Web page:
Panthers no longer waiting
|Caleb Lee is the top man off
the bench on a particularly balanced Birmingham-Southern men's
Birmingham-Southern athletics photo
Even without the possibility of national postseason play before this breakthrough season, Chris Graves never needed to hard-sell recruits on why they should slide a Birmingham-Southern College jersey over their shoulders.
“We recruited high-quality guys,” the head coach said. “They focused on making the program more important than themselves. They committed to just getting better.
“Our hope was that when we got to this point, we could compete on a national level.”
After coming out of the purgatory of provisional Division III membership following their transition from Division I, the Panthers have proven they belong among the nation's best and brightest. They are ranked No. 10 in the latest D3hoops.com poll – their highest ranking in their newest classification in the first season they could see their name penciled into a March Madness bracket.
And this leaves open a whole new world of possibilities after playing in (and winning) the Division III provisional tournament last March following a Southern Collegiate Athletic Conference regular-season championship. However, because of being of the last season of their transition into Division III, Birmingham-Southern could not compete for the SCAC tournament title and automatic bid into the NCAA Tournament.
That all changes this year as the Panthers are poised to begin a new chapter in their proud history.
“It's been awesome. We're really excited,” senior guard Jasen Jonus said. “We've been waiting for this since all of us came here, to be eligible to play (in the NCAA Tournament). We're chomping at the bit, ready to prove ourselves.”
Although Graves, in his first year as head coach following three seasons as an assistant, recruited student-athletes as much for character as skill, the waiting was always the hardest part. For Jonus and the Panthers' upperclassmen, it was the equivalent of sweating out 2-3 years of Selection Sundays.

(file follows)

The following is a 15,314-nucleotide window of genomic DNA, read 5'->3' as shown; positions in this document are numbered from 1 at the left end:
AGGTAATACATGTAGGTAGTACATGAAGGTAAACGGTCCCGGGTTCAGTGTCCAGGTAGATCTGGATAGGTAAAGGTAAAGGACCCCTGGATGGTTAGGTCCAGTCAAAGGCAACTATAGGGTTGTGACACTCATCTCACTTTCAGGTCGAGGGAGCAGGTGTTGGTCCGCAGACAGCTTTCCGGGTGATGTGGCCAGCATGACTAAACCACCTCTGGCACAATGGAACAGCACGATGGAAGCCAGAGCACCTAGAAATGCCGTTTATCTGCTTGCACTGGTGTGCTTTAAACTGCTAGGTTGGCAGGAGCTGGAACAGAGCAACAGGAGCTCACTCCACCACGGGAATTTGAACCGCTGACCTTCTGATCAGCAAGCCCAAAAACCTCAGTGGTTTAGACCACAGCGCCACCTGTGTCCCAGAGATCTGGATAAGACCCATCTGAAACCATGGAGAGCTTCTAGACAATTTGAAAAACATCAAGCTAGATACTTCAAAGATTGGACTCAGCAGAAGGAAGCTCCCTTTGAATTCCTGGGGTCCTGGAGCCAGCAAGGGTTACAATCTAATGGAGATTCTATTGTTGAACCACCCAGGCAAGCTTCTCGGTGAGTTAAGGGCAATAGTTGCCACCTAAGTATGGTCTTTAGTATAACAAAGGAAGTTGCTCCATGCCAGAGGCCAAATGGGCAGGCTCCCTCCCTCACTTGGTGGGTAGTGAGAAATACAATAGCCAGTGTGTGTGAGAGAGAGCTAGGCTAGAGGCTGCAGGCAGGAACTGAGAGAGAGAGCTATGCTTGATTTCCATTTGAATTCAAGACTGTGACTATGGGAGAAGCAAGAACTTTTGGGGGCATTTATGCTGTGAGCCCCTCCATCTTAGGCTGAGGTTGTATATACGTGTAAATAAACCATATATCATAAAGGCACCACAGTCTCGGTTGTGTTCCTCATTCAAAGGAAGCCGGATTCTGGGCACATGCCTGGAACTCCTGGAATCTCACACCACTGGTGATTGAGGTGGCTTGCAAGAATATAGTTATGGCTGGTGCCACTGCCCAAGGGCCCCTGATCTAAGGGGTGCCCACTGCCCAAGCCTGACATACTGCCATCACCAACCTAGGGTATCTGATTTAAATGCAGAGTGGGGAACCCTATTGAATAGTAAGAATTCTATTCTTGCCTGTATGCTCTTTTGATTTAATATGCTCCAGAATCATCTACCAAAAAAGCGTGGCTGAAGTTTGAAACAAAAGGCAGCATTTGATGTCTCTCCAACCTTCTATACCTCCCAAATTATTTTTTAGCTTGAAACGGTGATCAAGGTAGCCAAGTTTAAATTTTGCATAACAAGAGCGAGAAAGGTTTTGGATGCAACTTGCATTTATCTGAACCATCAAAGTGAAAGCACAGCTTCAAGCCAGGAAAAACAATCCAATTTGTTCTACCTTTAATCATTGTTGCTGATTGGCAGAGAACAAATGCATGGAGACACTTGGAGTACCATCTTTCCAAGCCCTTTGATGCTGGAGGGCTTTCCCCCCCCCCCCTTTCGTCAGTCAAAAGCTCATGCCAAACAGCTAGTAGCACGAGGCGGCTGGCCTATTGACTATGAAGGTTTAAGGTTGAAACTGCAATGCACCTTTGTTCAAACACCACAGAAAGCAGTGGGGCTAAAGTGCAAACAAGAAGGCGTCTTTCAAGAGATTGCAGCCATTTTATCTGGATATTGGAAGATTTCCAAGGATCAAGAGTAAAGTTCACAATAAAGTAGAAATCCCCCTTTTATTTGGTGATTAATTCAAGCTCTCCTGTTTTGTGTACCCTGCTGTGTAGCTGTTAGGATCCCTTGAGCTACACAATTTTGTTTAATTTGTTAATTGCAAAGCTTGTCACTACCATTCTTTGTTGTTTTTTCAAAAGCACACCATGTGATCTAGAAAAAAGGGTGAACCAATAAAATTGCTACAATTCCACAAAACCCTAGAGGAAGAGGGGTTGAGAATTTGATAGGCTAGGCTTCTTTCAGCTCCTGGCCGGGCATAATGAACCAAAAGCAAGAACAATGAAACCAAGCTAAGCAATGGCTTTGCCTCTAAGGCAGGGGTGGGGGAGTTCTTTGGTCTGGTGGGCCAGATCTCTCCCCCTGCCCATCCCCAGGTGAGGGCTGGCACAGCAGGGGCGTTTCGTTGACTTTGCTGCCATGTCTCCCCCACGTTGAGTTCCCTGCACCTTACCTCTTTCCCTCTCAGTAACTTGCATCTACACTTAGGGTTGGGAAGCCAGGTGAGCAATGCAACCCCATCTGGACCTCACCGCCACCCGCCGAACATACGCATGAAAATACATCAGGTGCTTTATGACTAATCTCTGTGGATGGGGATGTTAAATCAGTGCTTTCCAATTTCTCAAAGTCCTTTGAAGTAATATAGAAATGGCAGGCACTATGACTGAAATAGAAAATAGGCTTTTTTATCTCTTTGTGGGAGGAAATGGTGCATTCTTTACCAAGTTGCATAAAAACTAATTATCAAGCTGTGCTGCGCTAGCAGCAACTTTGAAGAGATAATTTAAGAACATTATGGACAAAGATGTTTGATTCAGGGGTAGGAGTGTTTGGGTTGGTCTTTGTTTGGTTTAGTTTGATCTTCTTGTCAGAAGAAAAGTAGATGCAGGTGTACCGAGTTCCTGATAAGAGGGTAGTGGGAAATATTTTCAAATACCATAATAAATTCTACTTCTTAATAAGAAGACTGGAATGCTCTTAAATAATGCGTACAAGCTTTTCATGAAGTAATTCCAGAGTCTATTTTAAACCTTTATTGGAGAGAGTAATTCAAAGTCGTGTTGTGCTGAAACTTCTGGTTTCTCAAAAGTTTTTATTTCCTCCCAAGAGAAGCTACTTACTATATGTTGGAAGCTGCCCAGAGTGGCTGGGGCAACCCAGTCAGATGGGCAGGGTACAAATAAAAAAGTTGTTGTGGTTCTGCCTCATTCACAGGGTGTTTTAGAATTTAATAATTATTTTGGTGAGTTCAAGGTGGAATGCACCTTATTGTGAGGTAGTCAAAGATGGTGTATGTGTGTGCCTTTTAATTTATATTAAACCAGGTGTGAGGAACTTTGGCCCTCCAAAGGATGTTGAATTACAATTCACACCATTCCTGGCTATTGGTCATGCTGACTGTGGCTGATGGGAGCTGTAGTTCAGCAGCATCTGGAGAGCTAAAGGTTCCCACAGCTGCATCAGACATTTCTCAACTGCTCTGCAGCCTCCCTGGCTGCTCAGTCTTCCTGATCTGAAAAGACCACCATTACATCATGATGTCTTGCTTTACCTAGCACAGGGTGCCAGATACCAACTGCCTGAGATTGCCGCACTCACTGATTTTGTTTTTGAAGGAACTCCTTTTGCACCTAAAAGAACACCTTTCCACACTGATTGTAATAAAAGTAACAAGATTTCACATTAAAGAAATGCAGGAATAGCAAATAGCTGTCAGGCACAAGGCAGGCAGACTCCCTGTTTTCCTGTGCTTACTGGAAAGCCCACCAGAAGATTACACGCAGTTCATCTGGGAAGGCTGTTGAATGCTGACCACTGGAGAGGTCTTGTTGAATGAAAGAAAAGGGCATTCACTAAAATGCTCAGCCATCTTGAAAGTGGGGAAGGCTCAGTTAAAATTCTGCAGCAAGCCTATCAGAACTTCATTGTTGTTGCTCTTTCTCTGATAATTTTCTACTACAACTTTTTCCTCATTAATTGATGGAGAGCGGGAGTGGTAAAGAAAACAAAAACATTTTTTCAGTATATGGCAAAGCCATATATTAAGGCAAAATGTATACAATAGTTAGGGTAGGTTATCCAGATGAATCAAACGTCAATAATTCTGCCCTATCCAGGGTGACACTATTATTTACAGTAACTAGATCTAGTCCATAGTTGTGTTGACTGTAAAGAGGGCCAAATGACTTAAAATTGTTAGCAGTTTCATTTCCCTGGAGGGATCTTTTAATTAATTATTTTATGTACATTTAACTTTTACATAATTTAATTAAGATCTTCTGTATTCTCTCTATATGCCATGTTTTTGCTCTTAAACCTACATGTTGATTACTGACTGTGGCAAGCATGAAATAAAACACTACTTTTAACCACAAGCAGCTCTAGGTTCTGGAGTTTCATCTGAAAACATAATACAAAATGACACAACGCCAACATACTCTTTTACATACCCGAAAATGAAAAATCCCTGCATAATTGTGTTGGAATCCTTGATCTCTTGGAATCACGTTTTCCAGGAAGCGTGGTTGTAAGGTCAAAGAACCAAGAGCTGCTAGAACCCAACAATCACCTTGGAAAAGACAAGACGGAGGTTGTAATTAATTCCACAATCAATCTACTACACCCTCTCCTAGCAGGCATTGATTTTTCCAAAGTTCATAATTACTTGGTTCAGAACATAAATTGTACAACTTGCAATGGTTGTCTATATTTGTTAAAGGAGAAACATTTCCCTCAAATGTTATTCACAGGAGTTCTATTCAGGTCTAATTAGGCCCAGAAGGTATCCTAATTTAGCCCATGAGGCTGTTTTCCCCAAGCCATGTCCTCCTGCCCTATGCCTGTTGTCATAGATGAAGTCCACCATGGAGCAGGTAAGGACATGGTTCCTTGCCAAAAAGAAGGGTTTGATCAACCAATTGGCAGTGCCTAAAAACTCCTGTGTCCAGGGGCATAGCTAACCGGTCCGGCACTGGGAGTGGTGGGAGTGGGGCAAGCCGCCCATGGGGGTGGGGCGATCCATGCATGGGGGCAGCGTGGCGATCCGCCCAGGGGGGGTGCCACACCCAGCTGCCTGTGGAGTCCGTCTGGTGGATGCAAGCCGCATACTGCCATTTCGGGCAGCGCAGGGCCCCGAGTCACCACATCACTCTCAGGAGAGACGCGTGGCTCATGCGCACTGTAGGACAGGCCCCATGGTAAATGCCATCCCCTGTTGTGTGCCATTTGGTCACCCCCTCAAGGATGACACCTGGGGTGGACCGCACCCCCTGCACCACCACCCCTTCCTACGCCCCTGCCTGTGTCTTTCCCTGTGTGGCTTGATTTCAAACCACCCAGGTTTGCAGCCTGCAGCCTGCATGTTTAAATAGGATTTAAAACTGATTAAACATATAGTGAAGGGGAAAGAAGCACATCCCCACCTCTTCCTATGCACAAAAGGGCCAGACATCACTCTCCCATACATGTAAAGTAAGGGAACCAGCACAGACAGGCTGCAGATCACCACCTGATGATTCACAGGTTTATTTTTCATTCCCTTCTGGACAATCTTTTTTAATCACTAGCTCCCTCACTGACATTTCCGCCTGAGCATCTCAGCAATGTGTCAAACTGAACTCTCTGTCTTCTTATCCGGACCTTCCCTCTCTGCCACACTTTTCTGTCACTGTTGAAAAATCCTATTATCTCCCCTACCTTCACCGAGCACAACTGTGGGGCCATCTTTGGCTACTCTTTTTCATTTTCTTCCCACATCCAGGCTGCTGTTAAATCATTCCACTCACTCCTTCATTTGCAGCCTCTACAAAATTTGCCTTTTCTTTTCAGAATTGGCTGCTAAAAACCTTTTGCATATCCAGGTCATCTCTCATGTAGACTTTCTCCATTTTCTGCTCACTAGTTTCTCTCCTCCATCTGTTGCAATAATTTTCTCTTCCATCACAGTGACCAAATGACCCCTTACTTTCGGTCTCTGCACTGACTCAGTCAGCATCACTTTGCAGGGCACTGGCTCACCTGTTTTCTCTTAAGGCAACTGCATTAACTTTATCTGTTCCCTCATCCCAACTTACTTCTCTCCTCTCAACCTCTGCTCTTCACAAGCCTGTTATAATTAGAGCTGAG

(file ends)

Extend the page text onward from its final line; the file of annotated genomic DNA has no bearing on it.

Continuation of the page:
“It was tough,” junior forward Zac Richards said.
Tough, however, was the 2006-07 season during which the program disbanded because its entire roster transferred when Birmingham-Southern lost athletic scholarships – this after the men's basketball team challenged for a Big South Conference championship in Division I.
However, this is the Panthers' third reclassification since Y2K, moving from the NAIA in 2000-01 to six years of Division I membership before the Board of Trustees voted to drop them to Division III. If nothing else, they have always found a way to acclimate themselves to new surroundings.
This is why Richards never wavered when Graves recruited him, opting for the potential of playing time and program growth over going somewhere established. The same holds true for most of the Panthers.
And this is why the Panthers made due with playing for regular-season titles and provisional championships, all the while waiting for the opportunity that could be awaiting them next month.
“These kids have accomplished the goals we set out for them,” Graves said. “It speaks volumes to the character and unselfishness of these guys.”
|Birmingham-Southern has a
history at two other levels as well, with an NAIA Division I
national title to its credit.
Birmingham-Southern athletics photo
After four seasons in the Division III shadows, the No. 10 Panthers are seizing the spotlight with a run-and-gun attack that scores 81.5 points per game despite their top 10 players – all of whom average 14 to 24 minutes per contest – producing between 12.2 (Jonus) and 2.8 (Jason Holland) points an outing. They have won 11 straight games, with only three decided by less than 10 points, while extending their victory run at Bill Battle Coliseum to 39 games entering Friday's home date with Centre – the team that handed them their lone loss, 72-65, back on Dec. 16.
With three of their final four contests in their home confines, the Panthers could not only repeat as SCAC regular-season champions. They should set themselves up for their first-ever NCAA Division III Championship appearance, regardless of how they fare in their first postseason conference tournament.
“We always talk about that,” Richards said. “That's motivating us to work hard because that's been our goal from the beginning of the season.”
“It's exciting,” Jonus said. “Everywhere we go, people are talking to us about (the posteseason). We can't let it affect us, but it's exciting.”
Is this year Mount Union's charm?